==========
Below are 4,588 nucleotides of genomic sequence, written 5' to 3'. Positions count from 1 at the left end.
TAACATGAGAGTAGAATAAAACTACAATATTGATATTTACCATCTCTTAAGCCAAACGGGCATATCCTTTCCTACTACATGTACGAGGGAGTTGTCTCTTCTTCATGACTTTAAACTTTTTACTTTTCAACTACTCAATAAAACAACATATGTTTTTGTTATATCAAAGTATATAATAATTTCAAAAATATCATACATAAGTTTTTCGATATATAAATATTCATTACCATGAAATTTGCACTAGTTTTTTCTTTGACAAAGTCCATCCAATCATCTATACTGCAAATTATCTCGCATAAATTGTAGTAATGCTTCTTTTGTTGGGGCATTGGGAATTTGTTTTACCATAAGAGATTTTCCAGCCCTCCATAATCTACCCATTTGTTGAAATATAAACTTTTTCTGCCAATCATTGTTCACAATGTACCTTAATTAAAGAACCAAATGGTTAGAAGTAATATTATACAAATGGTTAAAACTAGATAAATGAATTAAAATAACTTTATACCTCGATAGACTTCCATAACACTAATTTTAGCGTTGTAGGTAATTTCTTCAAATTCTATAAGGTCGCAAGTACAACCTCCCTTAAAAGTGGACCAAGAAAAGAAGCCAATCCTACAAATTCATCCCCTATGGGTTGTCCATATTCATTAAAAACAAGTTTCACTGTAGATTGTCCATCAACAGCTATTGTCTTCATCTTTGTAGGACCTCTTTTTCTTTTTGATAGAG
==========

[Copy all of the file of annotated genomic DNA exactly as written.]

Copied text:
Below are 4,588 nucleotides of genomic sequence, written 5' to 3'. Positions count from 1 at the left end.
TAACATGAGAGTAGAATAAAACTACAATATTGATATTTACCATCTCTTAAGCCAAACGGGCATATCCTTTCCTACTACATGTACGAGGGAGTTGTCTCTTCTTCATGACTTTAAACTTTTTACTTTTCAACTACTCAATAAAACAACATATGTTTTTGTTATATCAAAGTATATAATAATTTCAAAAATATCATACATAAGTTTTTCGATATATAAATATTCATTACCATGAAATTTGCACTAGTTTTTTCTTTGACAAAGTCCATCCAATCATCTATACTGCAAATTATCTCGCATAAATTGTAGTAATGCTTCTTTTGTTGGGGCATTGGGAATTTGTTTTACCATAAGAGATTTTCCAGCCCTCCATAATCTACCCATTTGTTGAAATATAAACTTTTTCTGCCAATCATTGTTCACAATGTACCTTAATTAAAGAACCAAATGGTTAGAAGTAATATTATACAAATGGTTAAAACTAGATAAATGAATTAAAATAACTTTATACCTCGATAGACTTCCATAACACTAATTTTAGCGTTGTAGGTAATTTCTTCAAATTCTATAAGGTCGCAAGTACAACCTCCCTTAAAAGTGGACCAAGAAAAGAAGCCAATCCTACAAATTCATCCCCTATGGGTTGTCCATATTCATTAAAAACAAGTTTCACTGTAGATTGTCCATCAACAGCTATTGTCTTCATCTTTGTAGGACCTCTTTTTCTTTTTGATAGAG